If you never knew or worked around Ray “Boomtown” Mayo you truly missed out on one of life’s great experiences. One of my first memories of meetin’ Ray was when he worked a SOD day at FS33. At the time I didn’t know much about him but shortly after our paths crossed it was very apparent that he was a breed apart.
Several years passed and Ray, who by then had promoted to Engineer, was assigned to FS14 “C”. I had the good fortune of workin’ at FS14 “B” so Ray and I worked together on SOD days. After a spot opened up for an Engineer on the “B” shift Ray slipped on a pair of cowboy boots and walked into the corral.
So, there I was, workin’ side by side with “Boomtown.” We went to many fires together and were assigned to untold strike teams together. Bein’ on a strike team with Ray was an experience I’ll never forget. Whenever we got dispatched to a strike team, whether it was one in the mornin’ or one in the afternoon, Ray had one rule that he followed…stock the engine with food. While the rest of the crew scrambled around to insure their “Brush Bags” had extra uniforms, towels, soap and socks, Ray ran to the kitchen and started makin’ peanut butter sandwiches and takin’ leftovers out of the refrigerator for added snacks. It was an act you had to see to believe. I later realized that these “supplies” were onboard to insure we had enough nutrients to sustain us until we got to the brush fire.
Once we got to the fire and assigned to a certain area or street, the residents, bein’ thrilled to see us, poured out of their homes with armloads of food……sandwiches, soda, pies, cakes and sometimes complete home cooked meals. Seein’ the engine gettin’ filled up with more food had Ray grinnin’ from ear to ear. He was in his happy spot and fairly certain he wouldn’t starve.
But Ray was always fightin’ the “Battle of the Bulge.” Boomtown was the poster child for what was then referred to as the “Fat Man’s Club,” which meant he had monthly weigh-in sessions with TFC Bill Finn to show he had lost a minimum of two pounds per month. It was a battle for Ray to lose weight. He tried very hard and would even go out on the handball court and play a few games to hopefully sweat off a few pounds before the weigh in.
On one occasion Capt. Finn walked into the bathroom ready for Ray’s monthly weigh-in and found him standin’ on the scale, completely naked. Ray had taken off his underwear hopin’ that less cotton around his waist might be enough to meet his weigh-in goal.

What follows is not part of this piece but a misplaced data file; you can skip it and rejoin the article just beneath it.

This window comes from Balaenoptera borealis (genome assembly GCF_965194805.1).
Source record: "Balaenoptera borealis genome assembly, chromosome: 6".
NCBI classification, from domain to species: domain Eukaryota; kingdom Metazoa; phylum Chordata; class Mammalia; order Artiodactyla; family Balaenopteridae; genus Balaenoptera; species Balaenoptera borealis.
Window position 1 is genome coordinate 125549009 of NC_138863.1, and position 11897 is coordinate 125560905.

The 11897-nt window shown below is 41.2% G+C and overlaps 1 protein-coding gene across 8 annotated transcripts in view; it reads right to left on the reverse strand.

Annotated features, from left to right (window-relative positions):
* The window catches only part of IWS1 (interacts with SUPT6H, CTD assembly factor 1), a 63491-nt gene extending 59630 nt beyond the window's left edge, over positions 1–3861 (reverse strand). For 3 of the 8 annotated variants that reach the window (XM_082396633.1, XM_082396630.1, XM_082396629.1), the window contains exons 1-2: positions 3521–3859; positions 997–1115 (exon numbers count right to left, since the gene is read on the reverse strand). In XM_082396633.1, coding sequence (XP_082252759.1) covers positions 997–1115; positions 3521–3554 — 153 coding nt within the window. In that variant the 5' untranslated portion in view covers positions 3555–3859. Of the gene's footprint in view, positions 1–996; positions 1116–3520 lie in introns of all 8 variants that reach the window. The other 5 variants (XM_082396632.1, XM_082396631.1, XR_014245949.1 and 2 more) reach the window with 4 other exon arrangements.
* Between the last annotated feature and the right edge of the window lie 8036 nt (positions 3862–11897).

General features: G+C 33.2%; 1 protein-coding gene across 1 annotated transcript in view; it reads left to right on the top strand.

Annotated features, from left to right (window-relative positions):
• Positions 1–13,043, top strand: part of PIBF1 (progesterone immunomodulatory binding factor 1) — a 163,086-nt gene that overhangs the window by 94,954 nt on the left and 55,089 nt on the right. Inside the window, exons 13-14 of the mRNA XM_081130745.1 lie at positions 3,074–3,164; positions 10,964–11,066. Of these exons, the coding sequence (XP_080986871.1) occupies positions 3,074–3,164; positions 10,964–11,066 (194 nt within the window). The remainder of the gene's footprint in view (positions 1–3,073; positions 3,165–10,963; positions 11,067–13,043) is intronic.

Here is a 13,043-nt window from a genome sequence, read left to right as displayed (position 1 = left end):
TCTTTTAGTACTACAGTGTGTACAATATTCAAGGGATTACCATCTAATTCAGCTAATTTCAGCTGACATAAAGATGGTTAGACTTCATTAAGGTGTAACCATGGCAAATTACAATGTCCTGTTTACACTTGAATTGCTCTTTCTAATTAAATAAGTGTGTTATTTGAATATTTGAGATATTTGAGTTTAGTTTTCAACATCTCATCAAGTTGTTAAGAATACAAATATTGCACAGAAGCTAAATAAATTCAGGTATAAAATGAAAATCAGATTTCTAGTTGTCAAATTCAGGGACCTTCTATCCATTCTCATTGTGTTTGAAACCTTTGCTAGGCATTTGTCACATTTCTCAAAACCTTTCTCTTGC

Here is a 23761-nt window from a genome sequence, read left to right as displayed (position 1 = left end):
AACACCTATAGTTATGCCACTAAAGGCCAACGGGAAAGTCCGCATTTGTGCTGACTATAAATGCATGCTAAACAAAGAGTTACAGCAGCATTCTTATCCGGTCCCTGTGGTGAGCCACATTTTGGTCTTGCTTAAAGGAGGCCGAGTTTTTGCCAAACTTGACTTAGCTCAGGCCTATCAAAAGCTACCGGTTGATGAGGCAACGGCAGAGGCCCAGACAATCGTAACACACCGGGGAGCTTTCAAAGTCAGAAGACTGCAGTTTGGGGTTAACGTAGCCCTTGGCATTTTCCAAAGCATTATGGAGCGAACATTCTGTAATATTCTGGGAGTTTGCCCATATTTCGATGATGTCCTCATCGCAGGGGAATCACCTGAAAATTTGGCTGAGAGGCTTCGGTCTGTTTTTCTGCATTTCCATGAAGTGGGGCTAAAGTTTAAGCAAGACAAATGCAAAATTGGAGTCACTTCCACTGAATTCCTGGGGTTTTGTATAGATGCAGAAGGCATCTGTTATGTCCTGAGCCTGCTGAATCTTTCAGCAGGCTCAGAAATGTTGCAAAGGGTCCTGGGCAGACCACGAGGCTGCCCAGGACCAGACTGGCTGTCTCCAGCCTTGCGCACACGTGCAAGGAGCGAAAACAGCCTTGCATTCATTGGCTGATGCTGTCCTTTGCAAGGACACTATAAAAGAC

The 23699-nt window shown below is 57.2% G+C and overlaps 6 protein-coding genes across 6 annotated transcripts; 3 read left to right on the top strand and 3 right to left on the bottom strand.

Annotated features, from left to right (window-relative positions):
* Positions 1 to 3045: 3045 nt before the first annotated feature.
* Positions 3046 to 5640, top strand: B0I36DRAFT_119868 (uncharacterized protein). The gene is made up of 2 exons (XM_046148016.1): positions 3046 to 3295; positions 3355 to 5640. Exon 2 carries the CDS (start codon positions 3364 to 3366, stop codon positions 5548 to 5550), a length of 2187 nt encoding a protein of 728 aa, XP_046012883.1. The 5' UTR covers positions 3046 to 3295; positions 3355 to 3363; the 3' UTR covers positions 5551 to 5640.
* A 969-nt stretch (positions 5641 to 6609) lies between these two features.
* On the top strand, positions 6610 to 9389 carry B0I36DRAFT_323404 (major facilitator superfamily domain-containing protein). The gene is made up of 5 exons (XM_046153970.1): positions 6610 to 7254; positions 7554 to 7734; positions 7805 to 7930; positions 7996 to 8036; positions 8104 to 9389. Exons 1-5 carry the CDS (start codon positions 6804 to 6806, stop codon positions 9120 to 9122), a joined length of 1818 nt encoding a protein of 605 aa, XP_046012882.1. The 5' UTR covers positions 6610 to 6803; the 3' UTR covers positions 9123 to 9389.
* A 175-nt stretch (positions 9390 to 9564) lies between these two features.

Unfortunately, Ray ended up havin’ to meet with then Bureau Commander of Fire Suppression & Rescue Deputy Chief Don Anthony, who would decide how many days off Ray would get for this infraction. Once seated in front of Chief Anthony he was grilled about his failure to lose the required weight. Chief Anthony then wanted a reason why he wasn’t losin’ the weight.
Ray simply told Chief Anthony “Chief I have no excuse, I’m just weak.” Well that got Chief Anthony to sit back in his chair and exclaimed, “Ray, you’re the only one I’ve had up here that hasn’t blamed someone else for their weight loss failure. Now go back to your station.”
Ray also needed help with his vehicle, which at the time was an older Chevy Suburban. Needless to say it was a pile of ****! Not only was it mechanically unfit to drive but the interior was straight out of a horror film. Sandwich and candy wrappers, full and empty soda cans, insects and dead rodents scattered everywhere. Plus, you couldn’t see out of the rear or side windows because they were covered with thousands of window stickers. All three shifts at 14s decided to clean up Ray’s Suburban. One shift scraped off all the stickers and cleaned the exterior while another buried the dead rodents and power washed the interior. Lastly all mechanical malfunctions such as brakes, ignition and transmission issues were fixed. At last, Boomtown had a new Suburban.
Besides lovin’ to coach and play football Ray also enjoyed surfin’ and hangin’ out at the beach. His passion for the ocean ultimately developed into the “Mayo Classic,” which was an annual surfin’ and eatin’ bash usually held at “Old Man’s Beach” in Orange County. This get together eventually became a charity event that helped support the Widow, Orphans & Disabled Firefighter’s Fund.
Ray was definitely one of the “good guys” on the Fire Department. A true character that doesn’t come around often enough on our job. His infectious smile and outgoin’ personality will certainly be missed.
Boomtown may have had many faults and hiccups durin’ his time on the job but when the alarm sounded and Engine 14 turned onto Central Ave. you could always depend on him to get the job done. He was an outstandin’ individual and Engineer. You did your job well Ray.
Thanks for all the memories and the good times we shared together Ray. I’m sure all of us that knew and worked with you will never forget you. I think we’re all better off for havin’ known you.
I’d like to also thank Ray’s wife, Lorraine Mayo. She was very gracious and provided me with the pictures you see here.